Accidents Involving Underinsured Motorists
Most of the time, when an auto accident occurs in Florida, the drivers involved exchange insurance information, and the affair is handled from there. However, in some instances, a motorist may have no auto insurance, or not enough. They are referred to as an underinsured or uninsured, and while it can be difficult to receive compensation for your injuries from such a person, it is still possible.
Underinsured Motorists Are Common
At one point, Florida boasted the highest number of uninsured and underinsured motorists in the United States, at approximately 23 percent of all drivers on the road, despite Florida’s law requiring certain levels of coverage; $10,000 per personal injury protection (PIP) and $10,000 in property damage. This level of coverage can seem quite high, especially for those coming from other states, but proponents see it as a positive since most accidents can be handled by insurers this way, rather than going to court.
There are several reasons why a motorist might be uninsured or underinsured, in addition to simple poverty – they may have moved recently from out of state, and many other states do not mandate such a high level of coverage in auto policies. Others simply do not see any reason to buy so much insurance, thinking they will never be caught shorthanded. Either way, if someone who is uninsured or underinsured is involved in an accident with your car, it can cause significant problems, given that Florida is a no-fault state in terms of auto insurance and thus collecting compensation from the other driver (rather than from their insurer) can be quite difficult.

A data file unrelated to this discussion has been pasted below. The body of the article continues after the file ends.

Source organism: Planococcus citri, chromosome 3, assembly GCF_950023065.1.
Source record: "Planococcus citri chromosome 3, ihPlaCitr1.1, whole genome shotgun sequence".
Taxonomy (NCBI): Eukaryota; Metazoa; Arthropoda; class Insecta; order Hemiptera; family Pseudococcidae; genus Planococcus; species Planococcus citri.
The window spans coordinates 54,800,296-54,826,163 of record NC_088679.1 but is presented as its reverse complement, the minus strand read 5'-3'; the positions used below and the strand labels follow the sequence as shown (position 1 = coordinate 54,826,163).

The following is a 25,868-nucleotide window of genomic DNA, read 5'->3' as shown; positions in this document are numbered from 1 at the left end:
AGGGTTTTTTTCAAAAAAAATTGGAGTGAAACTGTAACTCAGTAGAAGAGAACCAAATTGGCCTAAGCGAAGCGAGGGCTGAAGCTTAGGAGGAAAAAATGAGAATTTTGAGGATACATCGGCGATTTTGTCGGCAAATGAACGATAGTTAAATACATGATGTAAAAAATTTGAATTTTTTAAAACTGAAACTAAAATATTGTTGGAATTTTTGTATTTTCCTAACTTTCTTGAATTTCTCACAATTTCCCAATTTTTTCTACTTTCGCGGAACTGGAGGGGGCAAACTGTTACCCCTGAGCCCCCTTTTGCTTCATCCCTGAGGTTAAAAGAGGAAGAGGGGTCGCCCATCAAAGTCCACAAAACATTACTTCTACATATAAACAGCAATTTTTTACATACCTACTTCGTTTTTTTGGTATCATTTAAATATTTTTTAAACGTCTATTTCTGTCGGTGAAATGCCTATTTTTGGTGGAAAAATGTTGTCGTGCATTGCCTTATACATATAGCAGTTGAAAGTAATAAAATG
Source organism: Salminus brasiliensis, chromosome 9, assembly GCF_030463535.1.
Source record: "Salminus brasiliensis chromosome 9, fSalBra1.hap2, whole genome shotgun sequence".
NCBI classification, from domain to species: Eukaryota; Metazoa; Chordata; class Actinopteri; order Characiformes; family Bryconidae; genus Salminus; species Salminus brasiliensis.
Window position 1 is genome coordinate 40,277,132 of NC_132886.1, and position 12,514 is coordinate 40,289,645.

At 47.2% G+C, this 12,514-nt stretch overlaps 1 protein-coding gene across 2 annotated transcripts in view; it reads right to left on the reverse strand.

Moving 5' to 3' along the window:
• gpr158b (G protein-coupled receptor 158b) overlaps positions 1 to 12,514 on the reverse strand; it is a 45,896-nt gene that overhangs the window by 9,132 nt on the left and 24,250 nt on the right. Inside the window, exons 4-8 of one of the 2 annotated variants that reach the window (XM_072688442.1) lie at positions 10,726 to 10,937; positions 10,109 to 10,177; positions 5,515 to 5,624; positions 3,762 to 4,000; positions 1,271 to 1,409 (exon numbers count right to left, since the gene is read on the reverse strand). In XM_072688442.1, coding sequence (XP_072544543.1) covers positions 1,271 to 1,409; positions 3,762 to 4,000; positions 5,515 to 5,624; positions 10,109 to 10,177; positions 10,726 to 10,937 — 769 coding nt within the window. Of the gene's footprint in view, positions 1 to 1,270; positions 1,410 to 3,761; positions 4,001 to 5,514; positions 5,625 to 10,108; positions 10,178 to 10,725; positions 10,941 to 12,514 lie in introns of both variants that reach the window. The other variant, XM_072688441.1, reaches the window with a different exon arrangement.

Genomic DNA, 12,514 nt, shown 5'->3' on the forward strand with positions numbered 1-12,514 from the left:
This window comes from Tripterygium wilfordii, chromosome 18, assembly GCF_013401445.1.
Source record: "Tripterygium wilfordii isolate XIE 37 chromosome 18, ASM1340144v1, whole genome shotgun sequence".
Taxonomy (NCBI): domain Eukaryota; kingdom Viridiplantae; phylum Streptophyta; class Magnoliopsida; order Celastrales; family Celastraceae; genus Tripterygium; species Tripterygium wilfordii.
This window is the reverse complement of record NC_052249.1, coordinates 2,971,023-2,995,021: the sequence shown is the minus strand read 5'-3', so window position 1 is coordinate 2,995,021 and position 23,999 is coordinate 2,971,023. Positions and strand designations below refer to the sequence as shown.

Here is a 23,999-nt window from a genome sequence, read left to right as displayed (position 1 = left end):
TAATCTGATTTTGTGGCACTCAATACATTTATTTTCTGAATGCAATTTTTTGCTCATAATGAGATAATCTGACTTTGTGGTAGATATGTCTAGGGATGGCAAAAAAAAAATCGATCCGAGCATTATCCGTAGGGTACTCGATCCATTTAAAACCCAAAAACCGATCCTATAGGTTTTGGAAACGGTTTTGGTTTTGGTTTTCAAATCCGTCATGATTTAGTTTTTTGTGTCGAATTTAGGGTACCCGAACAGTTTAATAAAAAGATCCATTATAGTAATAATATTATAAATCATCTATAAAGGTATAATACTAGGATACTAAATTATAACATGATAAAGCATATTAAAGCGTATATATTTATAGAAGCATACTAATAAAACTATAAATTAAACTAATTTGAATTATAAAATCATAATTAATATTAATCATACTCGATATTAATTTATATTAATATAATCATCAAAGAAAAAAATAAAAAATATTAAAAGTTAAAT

What Are My Options?
If you wind up involved in an accident with an uninsured or underinsured driver, you have two options in most cases. The first is to try and collect your damages from your own insurer, rather than the other driver’s. This is actually fairly common if your damages are negligible (that is, if your own insurance coverage is enough to pay the relevant bills). However, if your accident was more severe, or you are incurring costs that eclipse the amount of insurance you carry, this option will not be sufficient. Some motorists in Florida choose to carry uninsured motorist coverage – an extra policy of sorts – to help guard against this outcome.
The second option is to file suit against the at-fault driver. Normally Florida is a no-fault state, meaning that it is not possible in most situations, but there is an exception in the no-fault rules which permits suit if permanent injury or loss of bodily functions may result. If this fits your case, you would bring suit under a theory of ordinary negligence, and if your suit is successful, your judgment can be presented to the Bureau of Motorist Compliance – at that point, the judgment must either be paid off or the at-fault party’s license, registration, and tags will be suspended for 20 years.
Call An Orlando Car Accident Attorney
Auto accidents are frightening incidents that can be life-changing. If the other driver lacks the insurance to help compensate you for your damages, you need a knowledgeable attorney to help you seek out other options. The Orlando car accident lawyers at the Hornsby Law Group are dedicated professionals who will work hard for you. Call our office today to set up an appointment.